The eyes have it – the case for QualitySolicitors
QualitySolicitors chief executive Craig Holt explains why lawyers need their eyes testing if they underestimate the impact of the Legal Services Act. QualitySolicitors is a Legal Futures Associate
Holt: by end of 2011, £1 in every £20 spent on SME/private client legal services will be with a QualitySolicitors firm
In the early 1980s the opticians’ market bore much closer resemblance to the current legal market than many lawyers would care to acknowledge.
Optometry was very much a medical, ‘professional’ service. The market consisted of thousands of independent opticians’ practices of varying size. There were no national brands. Advertising was prohibited. As Dame Mary Perkins, Specsavers’ owner, remarks: “You weren’t even allowed to put a sticker in the window saying you accepted credit cards.” Pricing was mysterious. Many opticians’ offices were dark, dusty first-floor places and thoroughly unwelcoming. Going to the opticians was not an experience anyone looked forward to. Sound familiar?
Then came deregulation. Just like the Legal Services Act does in the legal market, non-optometrists were allowed to own opticians’ practices. Advertising was permitted. Boots opened six opticians in 1983. Specsavers opened its very first franchise in 1984. One can imagine the debate amongst optometrists: “It won’t affect us”; “We’re very well established locally”; “We’ve been here for 200 years”; “We get all our work by recommendation and repeat business”; “These brands won’t really want to enter our market”; “It won’t appeal to our better middle-class clients”; “We’re a profession, it’ll never catch on” and so on. Again, sound familiar?
A lot of talking, but little action occurred, whilst meanwhile the new competitors went quietly about their business. Specsavers introduced such ‘innovative’ concepts as ‘Complete Price’ (displaying a total price for lenses and glasses) and ‘2 for 1’ on glasses. “We did take an awful lot of stick,” recalls Dame Mary. “The rest of the profession was very much against what we were doing.”
Fast-forward to the present. Independent opticians’ practices haven’t disappeared altogether but now account for just 10% of the total market that was once 100% theirs. According to Dame Mary, “their days are numbered” and the statistics support her view. TV advertising and a physical presence in every UK town and city means Specsavers alone has grown from that first lone franchise to a 40% market share. They are dominant across every demographic, including the most wealthy.
The parallels to the legal market are plain to see. The legal profession is equally fragmented, with no brands. There are far too many law firms and an inability on the part of the public to differentiate between them, as well as a general reluctance to use them. It would be hard to imagine a more fertile ground for brand success.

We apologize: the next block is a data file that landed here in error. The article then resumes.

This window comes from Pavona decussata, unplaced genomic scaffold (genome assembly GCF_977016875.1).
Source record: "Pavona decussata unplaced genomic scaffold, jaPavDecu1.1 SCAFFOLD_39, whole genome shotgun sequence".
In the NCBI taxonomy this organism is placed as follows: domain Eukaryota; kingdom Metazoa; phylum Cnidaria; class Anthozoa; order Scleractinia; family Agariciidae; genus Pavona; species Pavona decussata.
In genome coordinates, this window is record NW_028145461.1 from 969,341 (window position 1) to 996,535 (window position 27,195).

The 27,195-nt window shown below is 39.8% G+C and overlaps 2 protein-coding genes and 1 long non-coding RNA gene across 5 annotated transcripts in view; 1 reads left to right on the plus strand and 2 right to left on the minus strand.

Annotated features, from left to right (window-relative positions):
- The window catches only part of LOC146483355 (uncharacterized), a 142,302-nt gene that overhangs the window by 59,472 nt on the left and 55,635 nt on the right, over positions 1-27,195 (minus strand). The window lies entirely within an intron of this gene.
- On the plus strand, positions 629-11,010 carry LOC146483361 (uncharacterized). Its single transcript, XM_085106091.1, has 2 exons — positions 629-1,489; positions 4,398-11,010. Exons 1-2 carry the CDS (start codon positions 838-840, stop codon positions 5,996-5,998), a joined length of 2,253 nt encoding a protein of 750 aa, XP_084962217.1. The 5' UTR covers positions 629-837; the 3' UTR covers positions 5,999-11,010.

Co-operative Legal Services have shown as much by growing, in just four years post-launch and in a difficult market, to be a top 100 UK private client law firm with a £25m turnover. They even found themselves nominated for regional law firm of the year by Bristol Law Society a couple of months ago – beaten to that title, I’m pleased to say, by QualitySolicitors Burroughs Day!
If you think your firm is immune because it is too big or too ‘niche’, or because its clients are high net-worth or SME clients, think again. There will be branded entrants appealing to all demographics: banks’ legal services for SMEs, ‘Virgin Legal’ for young professionals and ‘Tesco Law’ for, well, just about everyone.
Providing a ‘personal service’ isn’t enough of a unique selling point either; the legal desk next to the mortgage desk, upstairs in Barclays, staffed by a helpful and friendly member of the ‘legal team’ will provide that. Video conferencing technology will take care of those occasions requiring a client/lawyer discussion. Equivalent ‘revolutions’ to the Specsavers’ ‘Complete Price’? Well, watch this space…
The legal market isn’t going to change, it’s already changing – and fast. Joining the Co-op, AA and SAGA launched legal services websites a few months ago and have around 18 million members. By the end of the year there will be over 200 QualitySolicitors branded firms, a feat that took even Specsavers nine years to achieve. At that point, a combined group turnover of over £500 million will mean that £1 in every £20 spent on private client/SME legal services in the UK will be with a QualitySolicitors firm.
Our aim is to increase this 5% market share to a 30-40% one; eminently achievable in such a fragmented market.
The good news in all this? Well, your firm can apply to join QualitySolicitors and take advantage of, rather than suffer against, this forthcoming brand dominance. Failing that, the actual number of opticians hasn’t fallen, far from it, so provided you don’t mind working for the Co-op…
Craig Holt will be taking part in the plenary debate on the future of lawyers at the Legal Futures Conference, taking place on 11 April.
Tags: ABS, Alternative business structures, QualitySolicitors
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